A series of latent class models were estimated using 61 YBOCS items in the entire sample of 1611 using MPLUS version 5.2 (57). As we had no basis for pre-defining the number of classes that we expected to identify, we fit models ranging from two to seven classes and summarized the results before considering models with more classes. To identify the model with best fit, two fit criteria were examined: the sample-size adjusted Bayesian information criteria (BIC) (58), Akaike’s Information Criterion (AIC) (59). The size of the smallest class was taken into account because a solution with a relatively small-sized class would not be useful in further analysis and is likely to be an anomaly of the sample. The Lo-Mendell-Rubin (LMR) adjusted likelihood ratio test adjusted likelihood ratio test was used to identify whether the fit of the model with K classes was better than the fit of a model with K-1 classes (an alternative test, the Vuong-Lo-Mendell-Rubin likelihood ratio, gave nearly identical p-values). We note that as these tests are relatively new, their performance under various conditions has not been studied. While not a measure of fit, entropy is an index of the orderliness of the classifications and helps to describe the model. Subjects received a weight reflecting the probability of belonging to each fitted class, so the average of the classification probabilities for each class was also examined. Finally, for the comparisons among the clinical variables, subjects were assigned to their most-likely class to minimize interdependencies.

To search for effects of heterogeneity including differences in ascertainment, assessment, or clinical demographics by site, we re-fit the models, first dropping subjects under age 18 (6% of the total sample), second dropping those subjects who endorsed fewer than five symptoms, third by systematically removing each site one-by-one from the analysis, and fourth by dropping the San Francisco site and the South Africa site, both of which examined worst-ever rather than current symptoms.

Correlations with Clinical Variables

Associations among the most likely latent class membership derived from the item-level LCA with gender, age of symptom onset, symptom severity as measured by YBOCS total severity score, presence of comorbid tic disorders (Tourette Syndrome or chronic motor or vocal tic disorder), family history of OCS/OCD, and treatment response were assessed in all available subjects using chi-square analyses, t-tests, and analyses of variance. A p-value < 0.05 was considered to be significant. As this is an exploratory study, we did not correct for multiple comparisons.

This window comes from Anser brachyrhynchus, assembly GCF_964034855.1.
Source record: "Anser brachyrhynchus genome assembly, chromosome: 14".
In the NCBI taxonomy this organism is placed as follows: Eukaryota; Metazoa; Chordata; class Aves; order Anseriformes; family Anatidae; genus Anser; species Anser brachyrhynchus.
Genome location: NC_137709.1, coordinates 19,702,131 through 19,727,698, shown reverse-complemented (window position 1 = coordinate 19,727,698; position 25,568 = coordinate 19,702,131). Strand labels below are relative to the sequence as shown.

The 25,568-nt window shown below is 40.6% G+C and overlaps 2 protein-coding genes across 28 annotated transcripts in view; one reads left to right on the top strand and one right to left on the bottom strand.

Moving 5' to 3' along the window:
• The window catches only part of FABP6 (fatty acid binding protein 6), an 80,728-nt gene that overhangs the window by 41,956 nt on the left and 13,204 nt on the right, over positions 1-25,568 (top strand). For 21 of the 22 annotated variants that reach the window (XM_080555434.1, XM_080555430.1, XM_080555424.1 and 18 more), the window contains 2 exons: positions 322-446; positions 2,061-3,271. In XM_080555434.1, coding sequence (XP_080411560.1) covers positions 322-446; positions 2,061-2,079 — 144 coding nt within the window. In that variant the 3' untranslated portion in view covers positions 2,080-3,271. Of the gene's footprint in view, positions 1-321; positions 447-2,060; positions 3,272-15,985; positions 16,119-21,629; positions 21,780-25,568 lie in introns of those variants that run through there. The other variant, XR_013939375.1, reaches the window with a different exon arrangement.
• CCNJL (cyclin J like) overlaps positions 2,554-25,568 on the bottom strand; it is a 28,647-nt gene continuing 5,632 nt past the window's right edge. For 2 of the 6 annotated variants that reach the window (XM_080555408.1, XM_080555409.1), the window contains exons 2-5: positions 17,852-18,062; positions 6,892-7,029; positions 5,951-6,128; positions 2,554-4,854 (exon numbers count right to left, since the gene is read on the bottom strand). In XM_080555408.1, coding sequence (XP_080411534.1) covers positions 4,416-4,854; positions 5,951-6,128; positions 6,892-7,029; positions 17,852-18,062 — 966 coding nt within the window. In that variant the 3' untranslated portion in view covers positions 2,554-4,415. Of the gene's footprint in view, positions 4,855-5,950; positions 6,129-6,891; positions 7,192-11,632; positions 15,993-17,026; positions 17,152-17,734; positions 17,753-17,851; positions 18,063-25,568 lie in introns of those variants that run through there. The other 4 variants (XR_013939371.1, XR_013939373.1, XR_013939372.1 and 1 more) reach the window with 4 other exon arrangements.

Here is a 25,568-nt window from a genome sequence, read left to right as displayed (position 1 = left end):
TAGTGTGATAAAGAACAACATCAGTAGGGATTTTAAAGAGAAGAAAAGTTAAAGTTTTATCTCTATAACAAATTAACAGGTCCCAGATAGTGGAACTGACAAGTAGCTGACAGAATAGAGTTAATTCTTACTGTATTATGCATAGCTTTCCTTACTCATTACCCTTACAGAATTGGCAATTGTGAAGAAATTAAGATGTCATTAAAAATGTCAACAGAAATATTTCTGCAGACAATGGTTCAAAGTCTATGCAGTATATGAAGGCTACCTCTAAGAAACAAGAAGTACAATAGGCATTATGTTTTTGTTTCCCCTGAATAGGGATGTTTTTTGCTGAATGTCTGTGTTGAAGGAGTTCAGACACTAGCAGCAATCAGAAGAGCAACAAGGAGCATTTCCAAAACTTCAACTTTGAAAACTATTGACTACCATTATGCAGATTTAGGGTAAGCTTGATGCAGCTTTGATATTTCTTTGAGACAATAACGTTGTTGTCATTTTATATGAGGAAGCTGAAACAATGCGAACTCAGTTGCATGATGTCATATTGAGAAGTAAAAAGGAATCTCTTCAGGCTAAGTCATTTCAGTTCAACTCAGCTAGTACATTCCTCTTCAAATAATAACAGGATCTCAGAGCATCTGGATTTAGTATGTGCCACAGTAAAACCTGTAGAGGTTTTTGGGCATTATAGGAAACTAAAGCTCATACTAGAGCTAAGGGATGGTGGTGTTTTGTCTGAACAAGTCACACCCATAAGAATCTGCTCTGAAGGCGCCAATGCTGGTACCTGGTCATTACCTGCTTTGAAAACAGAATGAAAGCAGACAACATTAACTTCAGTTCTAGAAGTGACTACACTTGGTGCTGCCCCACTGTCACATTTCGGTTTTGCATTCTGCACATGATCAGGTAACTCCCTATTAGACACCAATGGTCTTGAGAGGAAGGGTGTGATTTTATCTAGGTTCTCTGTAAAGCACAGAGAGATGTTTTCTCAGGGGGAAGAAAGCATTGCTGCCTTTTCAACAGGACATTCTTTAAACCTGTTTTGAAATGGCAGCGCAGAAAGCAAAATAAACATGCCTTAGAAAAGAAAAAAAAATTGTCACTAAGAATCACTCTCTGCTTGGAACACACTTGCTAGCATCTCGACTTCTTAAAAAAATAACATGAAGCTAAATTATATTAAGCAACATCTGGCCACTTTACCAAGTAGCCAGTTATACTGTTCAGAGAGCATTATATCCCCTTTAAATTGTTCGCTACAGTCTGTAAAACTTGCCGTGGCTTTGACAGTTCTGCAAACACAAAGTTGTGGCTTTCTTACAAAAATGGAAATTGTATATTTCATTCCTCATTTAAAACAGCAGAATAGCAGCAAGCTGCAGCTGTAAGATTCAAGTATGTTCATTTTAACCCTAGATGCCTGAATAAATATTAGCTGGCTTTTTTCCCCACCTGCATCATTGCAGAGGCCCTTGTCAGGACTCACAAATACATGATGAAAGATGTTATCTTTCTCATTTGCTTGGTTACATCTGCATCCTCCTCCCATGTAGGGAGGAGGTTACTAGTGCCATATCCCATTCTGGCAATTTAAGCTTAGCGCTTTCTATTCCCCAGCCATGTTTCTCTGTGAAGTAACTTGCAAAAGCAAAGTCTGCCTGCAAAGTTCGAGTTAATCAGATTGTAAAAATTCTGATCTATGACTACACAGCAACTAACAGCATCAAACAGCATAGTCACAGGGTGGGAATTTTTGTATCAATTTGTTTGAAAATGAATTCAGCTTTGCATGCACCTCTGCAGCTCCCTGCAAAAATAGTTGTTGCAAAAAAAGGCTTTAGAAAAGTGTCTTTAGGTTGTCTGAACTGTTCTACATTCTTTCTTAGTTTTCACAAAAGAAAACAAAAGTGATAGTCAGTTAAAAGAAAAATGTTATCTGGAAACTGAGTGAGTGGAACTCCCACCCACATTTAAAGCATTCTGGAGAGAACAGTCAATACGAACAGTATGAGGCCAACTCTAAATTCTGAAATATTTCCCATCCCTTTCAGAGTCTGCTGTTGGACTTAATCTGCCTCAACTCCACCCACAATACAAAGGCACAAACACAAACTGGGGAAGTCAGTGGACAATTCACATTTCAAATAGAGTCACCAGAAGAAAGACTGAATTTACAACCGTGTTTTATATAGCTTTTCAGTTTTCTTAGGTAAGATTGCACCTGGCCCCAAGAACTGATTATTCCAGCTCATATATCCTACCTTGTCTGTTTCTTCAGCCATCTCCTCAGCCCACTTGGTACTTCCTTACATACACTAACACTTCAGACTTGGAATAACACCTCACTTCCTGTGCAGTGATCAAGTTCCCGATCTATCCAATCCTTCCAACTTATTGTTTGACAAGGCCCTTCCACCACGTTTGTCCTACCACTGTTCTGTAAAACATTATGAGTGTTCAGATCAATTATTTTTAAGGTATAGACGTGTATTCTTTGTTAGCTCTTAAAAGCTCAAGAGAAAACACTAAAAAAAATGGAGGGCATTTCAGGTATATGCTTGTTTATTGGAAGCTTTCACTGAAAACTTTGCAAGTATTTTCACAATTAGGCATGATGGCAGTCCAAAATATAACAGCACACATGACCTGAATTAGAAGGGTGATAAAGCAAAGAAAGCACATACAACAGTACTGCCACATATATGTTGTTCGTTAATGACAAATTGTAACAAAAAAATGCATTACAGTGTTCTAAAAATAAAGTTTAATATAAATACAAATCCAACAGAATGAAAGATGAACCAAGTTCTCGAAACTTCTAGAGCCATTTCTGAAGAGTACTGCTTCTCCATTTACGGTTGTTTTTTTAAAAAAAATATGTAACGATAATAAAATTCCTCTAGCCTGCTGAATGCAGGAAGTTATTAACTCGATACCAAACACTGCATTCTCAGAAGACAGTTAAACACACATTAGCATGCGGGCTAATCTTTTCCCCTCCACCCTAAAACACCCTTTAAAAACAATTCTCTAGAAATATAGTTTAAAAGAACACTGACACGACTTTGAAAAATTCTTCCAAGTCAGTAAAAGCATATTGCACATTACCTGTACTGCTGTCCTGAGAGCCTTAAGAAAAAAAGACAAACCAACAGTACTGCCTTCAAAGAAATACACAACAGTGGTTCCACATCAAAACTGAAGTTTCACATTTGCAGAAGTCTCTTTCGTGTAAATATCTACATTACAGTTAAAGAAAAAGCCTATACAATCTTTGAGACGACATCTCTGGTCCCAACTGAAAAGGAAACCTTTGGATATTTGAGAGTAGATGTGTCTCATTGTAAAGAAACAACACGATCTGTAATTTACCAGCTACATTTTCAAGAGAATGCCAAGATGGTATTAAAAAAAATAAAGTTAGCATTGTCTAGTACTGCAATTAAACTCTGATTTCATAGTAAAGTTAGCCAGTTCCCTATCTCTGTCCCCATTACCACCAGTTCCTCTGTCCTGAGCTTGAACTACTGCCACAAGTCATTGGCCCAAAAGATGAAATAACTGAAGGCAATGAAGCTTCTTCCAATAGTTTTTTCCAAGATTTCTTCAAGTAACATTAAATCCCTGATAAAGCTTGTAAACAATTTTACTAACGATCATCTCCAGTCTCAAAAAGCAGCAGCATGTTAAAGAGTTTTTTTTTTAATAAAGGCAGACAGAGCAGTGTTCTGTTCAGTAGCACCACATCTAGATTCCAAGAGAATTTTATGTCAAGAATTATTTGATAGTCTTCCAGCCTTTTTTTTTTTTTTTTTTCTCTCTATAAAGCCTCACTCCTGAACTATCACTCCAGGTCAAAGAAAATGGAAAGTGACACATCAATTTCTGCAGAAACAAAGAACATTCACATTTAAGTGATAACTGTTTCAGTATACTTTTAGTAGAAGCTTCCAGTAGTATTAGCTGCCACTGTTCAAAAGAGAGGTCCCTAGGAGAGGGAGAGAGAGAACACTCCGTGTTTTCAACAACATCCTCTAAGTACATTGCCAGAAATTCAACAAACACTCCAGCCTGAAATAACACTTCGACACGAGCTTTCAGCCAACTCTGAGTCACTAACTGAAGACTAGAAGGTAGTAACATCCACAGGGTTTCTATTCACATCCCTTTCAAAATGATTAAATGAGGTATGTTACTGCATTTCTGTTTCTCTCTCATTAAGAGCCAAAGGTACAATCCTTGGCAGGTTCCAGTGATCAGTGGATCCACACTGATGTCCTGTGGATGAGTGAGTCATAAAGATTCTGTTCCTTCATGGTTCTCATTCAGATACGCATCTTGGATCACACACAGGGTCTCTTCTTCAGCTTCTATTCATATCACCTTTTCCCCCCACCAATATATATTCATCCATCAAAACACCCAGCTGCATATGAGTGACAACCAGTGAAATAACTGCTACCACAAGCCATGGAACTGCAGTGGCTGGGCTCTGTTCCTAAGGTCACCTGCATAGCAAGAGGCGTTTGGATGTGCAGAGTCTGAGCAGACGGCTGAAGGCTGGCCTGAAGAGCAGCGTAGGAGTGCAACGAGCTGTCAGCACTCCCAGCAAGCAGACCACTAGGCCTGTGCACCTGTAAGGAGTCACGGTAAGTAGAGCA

Results

Demographic and clinical characteristics

Table 1 shows demographic and clinical characteristics of the sample. Fifty three percent of the sample was female, and the mean age at assessment was 34.3 years (SD=12.5, range 4 to 80). The mean age of onset of OC symptoms was 16.9 (SD=9.5, range 0 to 59). Of the 783 patients for whom there were family history data, 37.6% had a family history of OCD/OCS and of the 455 patients for whom there were tic related data, 46.4% had a comorbid tic disorder.

Latent class analyses

As seen in Table 2, the BIC and AIC values continued to improve (i.e., move towards zero) as the number of classes increased and the estimated number of subjects in each class remained reasonably large, indicators consistent with improved model fit. The LMR p-value indicated that a model containing three latent classes was the best fit. The diagonal of the matrix of the average latent class probabilities for the most likely class membership by latent class (data not shown) was above .92 in all models, indicating clear class distinctions. A plot of the item endorsement rates for each class in the three-class model, plotted in Figure 1, clearly showed three groups separated by level of severity as measured by the frequency of items endorsed. No overlap in symptom endorsement rates was seen among the three classes. When we systematically analyzed subsets of the data to assess for the effects of sample heterogeneity (as described above), we obtained the same three- class solution (data not shown).

Figure 1
Proportion of class member endorsing each item by most likely class for 3-class model, sorted by class 1 endorsement rate.
Table 2
Summary of latent class models from 2 through 7 class models.

Relationship of latent class membership to age of onset and symptom severity